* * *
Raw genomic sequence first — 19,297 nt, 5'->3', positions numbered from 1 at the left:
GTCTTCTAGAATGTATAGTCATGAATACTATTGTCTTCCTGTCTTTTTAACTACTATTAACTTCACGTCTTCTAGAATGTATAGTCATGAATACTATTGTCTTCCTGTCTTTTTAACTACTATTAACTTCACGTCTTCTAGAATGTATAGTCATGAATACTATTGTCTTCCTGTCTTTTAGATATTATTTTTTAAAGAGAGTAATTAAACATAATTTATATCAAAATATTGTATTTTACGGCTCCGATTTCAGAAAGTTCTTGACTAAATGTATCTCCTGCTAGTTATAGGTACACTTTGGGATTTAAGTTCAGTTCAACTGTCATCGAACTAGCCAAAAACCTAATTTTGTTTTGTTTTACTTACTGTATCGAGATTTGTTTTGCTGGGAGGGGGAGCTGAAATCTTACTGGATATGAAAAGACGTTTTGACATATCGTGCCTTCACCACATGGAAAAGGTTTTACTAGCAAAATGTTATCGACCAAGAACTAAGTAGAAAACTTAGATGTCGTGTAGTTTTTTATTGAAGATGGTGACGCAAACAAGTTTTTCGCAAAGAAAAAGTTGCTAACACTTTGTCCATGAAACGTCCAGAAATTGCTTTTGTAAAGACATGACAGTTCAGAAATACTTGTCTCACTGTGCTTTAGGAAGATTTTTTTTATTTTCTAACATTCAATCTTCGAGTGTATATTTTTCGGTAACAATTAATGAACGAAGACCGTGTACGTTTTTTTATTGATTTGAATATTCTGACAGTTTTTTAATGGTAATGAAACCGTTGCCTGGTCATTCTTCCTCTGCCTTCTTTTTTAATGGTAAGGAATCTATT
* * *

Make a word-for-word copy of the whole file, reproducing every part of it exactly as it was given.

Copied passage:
Raw genomic sequence first — 19,297 nt, 5'->3', positions numbered from 1 at the left:
GTCTTCTAGAATGTATAGTCATGAATACTATTGTCTTCCTGTCTTTTTAACTACTATTAACTTCACGTCTTCTAGAATGTATAGTCATGAATACTATTGTCTTCCTGTCTTTTTAACTACTATTAACTTCACGTCTTCTAGAATGTATAGTCATGAATACTATTGTCTTCCTGTCTTTTAGATATTATTTTTTAAAGAGAGTAATTAAACATAATTTATATCAAAATATTGTATTTTACGGCTCCGATTTCAGAAAGTTCTTGACTAAATGTATCTCCTGCTAGTTATAGGTACACTTTGGGATTTAAGTTCAGTTCAACTGTCATCGAACTAGCCAAAAACCTAATTTTGTTTTGTTTTACTTACTGTATCGAGATTTGTTTTGCTGGGAGGGGGAGCTGAAATCTTACTGGATATGAAAAGACGTTTTGACATATCGTGCCTTCACCACATGGAAAAGGTTTTACTAGCAAAATGTTATCGACCAAGAACTAAGTAGAAAACTTAGATGTCGTGTAGTTTTTTATTGAAGATGGTGACGCAAACAAGTTTTTCGCAAAGAAAAAGTTGCTAACACTTTGTCCATGAAACGTCCAGAAATTGCTTTTGTAAAGACATGACAGTTCAGAAATACTTGTCTCACTGTGCTTTAGGAAGATTTTTTTTATTTTCTAACATTCAATCTTCGAGTGTATATTTTTCGGTAACAATTAATGAACGAAGACCGTGTACGTTTTTTTATTGATTTGAATATTCTGACAGTTTTTTAATGGTAATGAAACCGTTGCCTGGTCATTCTTCCTCTGCCTTCTTTTTTAATGGTAAGGAATCTATT